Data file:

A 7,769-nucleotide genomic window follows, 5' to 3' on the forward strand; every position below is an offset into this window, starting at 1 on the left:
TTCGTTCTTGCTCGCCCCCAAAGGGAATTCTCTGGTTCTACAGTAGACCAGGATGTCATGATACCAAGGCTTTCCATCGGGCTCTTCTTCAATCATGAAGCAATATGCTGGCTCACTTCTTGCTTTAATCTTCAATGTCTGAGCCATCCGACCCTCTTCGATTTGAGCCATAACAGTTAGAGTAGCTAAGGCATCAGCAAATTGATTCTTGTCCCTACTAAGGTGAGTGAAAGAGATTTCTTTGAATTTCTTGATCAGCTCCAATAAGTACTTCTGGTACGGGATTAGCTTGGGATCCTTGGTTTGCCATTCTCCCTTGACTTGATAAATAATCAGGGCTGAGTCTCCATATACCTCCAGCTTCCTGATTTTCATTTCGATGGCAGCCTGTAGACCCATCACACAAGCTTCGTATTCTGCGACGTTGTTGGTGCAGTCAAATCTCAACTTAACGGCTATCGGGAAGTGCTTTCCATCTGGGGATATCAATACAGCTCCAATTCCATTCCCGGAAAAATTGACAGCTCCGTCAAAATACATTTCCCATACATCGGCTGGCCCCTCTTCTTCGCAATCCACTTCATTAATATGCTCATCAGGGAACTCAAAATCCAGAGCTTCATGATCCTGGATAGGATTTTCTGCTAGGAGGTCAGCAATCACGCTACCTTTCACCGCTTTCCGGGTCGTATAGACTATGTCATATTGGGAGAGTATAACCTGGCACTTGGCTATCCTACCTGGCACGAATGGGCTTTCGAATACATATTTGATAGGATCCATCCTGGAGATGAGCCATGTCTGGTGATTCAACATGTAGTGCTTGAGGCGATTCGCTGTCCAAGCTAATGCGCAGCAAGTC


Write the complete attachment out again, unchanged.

A 7,769-nucleotide genomic window follows, 5' to 3' on the forward strand; every position below is an offset into this window, starting at 1 on the left:
TTCGTTCTTGCTCGCCCCCAAAGGGAATTCTCTGGTTCTACAGTAGACCAGGATGTCATGATACCAAGGCTTTCCATCGGGCTCTTCTTCAATCATGAAGCAATATGCTGGCTCACTTCTTGCTTTAATCTTCAATGTCTGAGCCATCCGACCCTCTTCGATTTGAGCCATAACAGTTAGAGTAGCTAAGGCATCAGCAAATTGATTCTTGTCCCTACTAAGGTGAGTGAAAGAGATTTCTTTGAATTTCTTGATCAGCTCCAATAAGTACTTCTGGTACGGGATTAGCTTGGGATCCTTGGTTTGCCATTCTCCCTTGACTTGATAAATAATCAGGGCTGAGTCTCCATATACCTCCAGCTTCCTGATTTTCATTTCGATGGCAGCCTGTAGACCCATCACACAAGCTTCGTATTCTGCGACGTTGTTGGTGCAGTCAAATCTCAACTTAACGGCTATCGGGAAGTGCTTTCCATCTGGGGATATCAATACAGCTCCAATTCCATTCCCGGAAAAATTGACAGCTCCGTCAAAATACATTTCCCATACATCGGCTGGCCCCTCTTCTTCGCAATCCACTTCATTAATATGCTCATCAGGGAACTCAAAATCCAGAGCTTCATGATCCTGGATAGGATTTTCTGCTAGGAGGTCAGCAATCACGCTACCTTTCACCGCTTTCCGGGTCGTATAGACTATGTCATATTGGGAGAGTATAACCTGGCACTTGGCTATCCTACCTGGCACGAATGGGCTTTCGAATACATATTTGATAGGATCCATCCTGGAGATGAGCCATGTCTGGTGATTCAACATGTAGTGCTTGAGGCGATTCGCTGTCCAAGCTAATGCGCAGCAAGTC